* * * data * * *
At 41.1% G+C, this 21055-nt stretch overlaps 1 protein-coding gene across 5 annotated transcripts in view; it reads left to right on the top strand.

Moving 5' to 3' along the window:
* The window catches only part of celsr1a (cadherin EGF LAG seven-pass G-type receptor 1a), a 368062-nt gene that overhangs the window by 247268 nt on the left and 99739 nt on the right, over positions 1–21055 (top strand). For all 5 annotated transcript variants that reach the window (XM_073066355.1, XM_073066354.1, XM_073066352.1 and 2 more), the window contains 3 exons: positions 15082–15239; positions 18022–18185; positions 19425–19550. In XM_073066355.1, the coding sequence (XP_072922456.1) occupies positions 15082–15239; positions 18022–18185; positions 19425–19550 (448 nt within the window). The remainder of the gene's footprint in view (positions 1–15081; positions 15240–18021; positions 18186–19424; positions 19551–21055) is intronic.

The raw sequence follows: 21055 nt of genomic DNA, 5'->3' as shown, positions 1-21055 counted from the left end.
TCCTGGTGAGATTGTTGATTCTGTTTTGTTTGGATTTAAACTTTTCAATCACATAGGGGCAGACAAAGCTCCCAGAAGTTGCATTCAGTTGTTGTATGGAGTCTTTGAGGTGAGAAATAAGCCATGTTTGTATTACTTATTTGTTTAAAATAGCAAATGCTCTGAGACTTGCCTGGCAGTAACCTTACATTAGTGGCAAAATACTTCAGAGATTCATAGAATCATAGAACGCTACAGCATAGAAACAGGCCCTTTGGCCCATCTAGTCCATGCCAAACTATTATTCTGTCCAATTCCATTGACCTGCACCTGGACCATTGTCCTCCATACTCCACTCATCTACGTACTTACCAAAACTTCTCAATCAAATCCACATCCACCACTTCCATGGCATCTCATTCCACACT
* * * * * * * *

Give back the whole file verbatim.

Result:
At 41.1% G+C, this 21055-nt stretch overlaps 1 protein-coding gene across 5 annotated transcripts in view; it reads left to right on the top strand.

Moving 5' to 3' along the window:
* The window catches only part of celsr1a (cadherin EGF LAG seven-pass G-type receptor 1a), a 368062-nt gene that overhangs the window by 247268 nt on the left and 99739 nt on the right, over positions 1–21055 (top strand). For all 5 annotated transcript variants that reach the window (XM_073066355.1, XM_073066354.1, XM_073066352.1 and 2 more), the window contains 3 exons: positions 15082–15239; positions 18022–18185; positions 19425–19550. In XM_073066355.1, the coding sequence (XP_072922456.1) occupies positions 15082–15239; positions 18022–18185; positions 19425–19550 (448 nt within the window). The remainder of the gene's footprint in view (positions 1–15081; positions 15240–18021; positions 18186–19424; positions 19551–21055) is intronic.

The raw sequence follows: 21055 nt of genomic DNA, 5'->3' as shown, positions 1-21055 counted from the left end.
TCCTGGTGAGATTGTTGATTCTGTTTTGTTTGGATTTAAACTTTTCAATCACATAGGGGCAGACAAAGCTCCCAGAAGTTGCATTCAGTTGTTGTATGGAGTCTTTGAGGTGAGAAATAAGCCATGTTTGTATTACTTATTTGTTTAAAATAGCAAATGCTCTGAGACTTGCCTGGCAGTAACCTTACATTAGTGGCAAAATACTTCAGAGATTCATAGAATCATAGAACGCTACAGCATAGAAACAGGCCCTTTGGCCCATCTAGTCCATGCCAAACTATTATTCTGTCCAATTCCATTGACCTGCACCTGGACCATTGTCCTCCATACTCCACTCATCTACGTACTTACCAAAACTTCTCAATCAAATCCACATCCACCACTTCCATGGCATCTCATTCCACACT